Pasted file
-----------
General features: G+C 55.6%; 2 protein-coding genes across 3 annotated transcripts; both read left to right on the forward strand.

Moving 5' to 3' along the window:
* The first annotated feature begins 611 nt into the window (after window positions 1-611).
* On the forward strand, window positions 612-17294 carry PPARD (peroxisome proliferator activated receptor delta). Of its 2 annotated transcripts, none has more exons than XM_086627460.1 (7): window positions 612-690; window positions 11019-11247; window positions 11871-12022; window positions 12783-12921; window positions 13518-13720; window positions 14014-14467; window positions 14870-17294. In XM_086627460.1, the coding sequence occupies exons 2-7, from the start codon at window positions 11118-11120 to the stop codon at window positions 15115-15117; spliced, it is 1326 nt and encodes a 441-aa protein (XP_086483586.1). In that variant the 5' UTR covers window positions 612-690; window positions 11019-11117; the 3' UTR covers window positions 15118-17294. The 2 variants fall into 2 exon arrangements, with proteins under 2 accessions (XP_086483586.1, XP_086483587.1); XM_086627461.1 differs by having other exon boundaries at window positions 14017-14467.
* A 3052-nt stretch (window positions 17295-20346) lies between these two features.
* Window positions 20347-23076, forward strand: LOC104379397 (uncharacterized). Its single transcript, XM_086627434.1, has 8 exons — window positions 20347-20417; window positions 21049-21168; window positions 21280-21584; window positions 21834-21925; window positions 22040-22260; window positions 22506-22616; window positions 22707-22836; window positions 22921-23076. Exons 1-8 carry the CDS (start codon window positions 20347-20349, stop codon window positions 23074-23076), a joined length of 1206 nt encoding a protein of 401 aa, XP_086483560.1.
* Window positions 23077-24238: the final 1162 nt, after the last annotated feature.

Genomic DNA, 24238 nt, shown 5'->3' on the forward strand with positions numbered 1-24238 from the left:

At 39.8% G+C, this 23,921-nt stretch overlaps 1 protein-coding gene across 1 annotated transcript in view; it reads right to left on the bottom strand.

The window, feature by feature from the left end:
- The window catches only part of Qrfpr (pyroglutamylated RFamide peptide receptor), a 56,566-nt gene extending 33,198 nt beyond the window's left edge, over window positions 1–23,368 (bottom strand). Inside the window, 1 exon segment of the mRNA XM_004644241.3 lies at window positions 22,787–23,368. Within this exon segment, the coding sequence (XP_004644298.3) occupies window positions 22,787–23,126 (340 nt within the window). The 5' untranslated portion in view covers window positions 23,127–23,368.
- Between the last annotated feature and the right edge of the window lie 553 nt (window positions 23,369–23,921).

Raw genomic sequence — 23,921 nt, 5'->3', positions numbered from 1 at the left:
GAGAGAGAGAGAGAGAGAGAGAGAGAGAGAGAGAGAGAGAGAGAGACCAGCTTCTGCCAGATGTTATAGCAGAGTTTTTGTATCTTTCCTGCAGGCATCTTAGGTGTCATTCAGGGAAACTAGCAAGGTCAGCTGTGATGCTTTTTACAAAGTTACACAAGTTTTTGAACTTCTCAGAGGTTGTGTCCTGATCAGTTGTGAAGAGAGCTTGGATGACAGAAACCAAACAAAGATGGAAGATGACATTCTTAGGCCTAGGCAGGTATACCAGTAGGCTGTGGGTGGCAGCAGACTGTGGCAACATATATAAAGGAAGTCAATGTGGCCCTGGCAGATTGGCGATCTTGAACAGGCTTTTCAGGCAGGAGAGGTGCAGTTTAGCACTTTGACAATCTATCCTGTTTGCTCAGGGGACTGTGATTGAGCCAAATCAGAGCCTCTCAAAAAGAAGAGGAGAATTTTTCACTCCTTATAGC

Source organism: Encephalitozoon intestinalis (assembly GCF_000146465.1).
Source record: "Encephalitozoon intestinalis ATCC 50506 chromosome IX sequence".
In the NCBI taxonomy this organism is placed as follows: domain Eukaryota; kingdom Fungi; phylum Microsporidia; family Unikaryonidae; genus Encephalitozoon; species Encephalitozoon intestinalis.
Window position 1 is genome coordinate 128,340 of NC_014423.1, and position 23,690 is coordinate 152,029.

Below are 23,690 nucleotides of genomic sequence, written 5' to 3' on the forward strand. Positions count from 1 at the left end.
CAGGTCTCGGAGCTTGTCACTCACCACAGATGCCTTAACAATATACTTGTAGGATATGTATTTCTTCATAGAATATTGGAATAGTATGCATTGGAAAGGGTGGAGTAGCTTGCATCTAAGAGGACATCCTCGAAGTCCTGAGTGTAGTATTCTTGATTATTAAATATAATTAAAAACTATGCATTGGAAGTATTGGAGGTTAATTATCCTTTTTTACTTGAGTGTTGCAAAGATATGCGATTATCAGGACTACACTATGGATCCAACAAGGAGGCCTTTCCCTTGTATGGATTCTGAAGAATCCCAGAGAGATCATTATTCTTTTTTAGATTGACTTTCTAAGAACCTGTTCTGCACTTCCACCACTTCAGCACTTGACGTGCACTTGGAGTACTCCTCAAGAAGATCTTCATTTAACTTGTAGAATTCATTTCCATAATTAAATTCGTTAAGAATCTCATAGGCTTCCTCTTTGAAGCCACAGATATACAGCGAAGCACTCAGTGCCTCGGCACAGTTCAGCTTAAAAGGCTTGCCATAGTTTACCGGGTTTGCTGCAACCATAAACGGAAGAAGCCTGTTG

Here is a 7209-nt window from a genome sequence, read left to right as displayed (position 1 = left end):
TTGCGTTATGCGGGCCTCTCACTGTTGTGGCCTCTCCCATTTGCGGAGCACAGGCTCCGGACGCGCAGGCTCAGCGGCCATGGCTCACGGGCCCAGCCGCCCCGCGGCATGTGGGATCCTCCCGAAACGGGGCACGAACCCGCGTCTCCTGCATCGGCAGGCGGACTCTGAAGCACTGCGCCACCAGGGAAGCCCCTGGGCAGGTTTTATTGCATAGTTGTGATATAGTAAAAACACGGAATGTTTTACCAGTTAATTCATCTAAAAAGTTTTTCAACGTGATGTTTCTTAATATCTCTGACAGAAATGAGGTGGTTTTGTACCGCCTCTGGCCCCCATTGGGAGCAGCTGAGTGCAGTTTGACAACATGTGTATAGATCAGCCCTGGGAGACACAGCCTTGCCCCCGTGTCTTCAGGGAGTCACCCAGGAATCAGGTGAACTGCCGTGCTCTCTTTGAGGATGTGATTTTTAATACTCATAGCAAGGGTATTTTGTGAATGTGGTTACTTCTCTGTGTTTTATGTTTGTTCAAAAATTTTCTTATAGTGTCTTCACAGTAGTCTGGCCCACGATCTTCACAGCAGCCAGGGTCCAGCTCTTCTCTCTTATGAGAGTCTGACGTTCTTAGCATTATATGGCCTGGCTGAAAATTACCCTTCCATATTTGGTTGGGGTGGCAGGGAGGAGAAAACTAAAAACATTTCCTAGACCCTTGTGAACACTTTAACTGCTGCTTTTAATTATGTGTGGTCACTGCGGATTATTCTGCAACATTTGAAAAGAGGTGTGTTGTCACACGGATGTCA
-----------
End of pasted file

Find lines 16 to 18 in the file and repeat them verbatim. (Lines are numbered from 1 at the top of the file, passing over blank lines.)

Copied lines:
Source record: "Encephalitozoon intestinalis ATCC 50506 chromosome IX sequence".
In the NCBI taxonomy this organism is placed as follows: domain Eukaryota; kingdom Fungi; phylum Microsporidia; family Unikaryonidae; genus Encephalitozoon; species Encephalitozoon intestinalis.
Window position 1 is genome coordinate 128,340 of NC_014423.1, and position 23,690 is coordinate 152,029.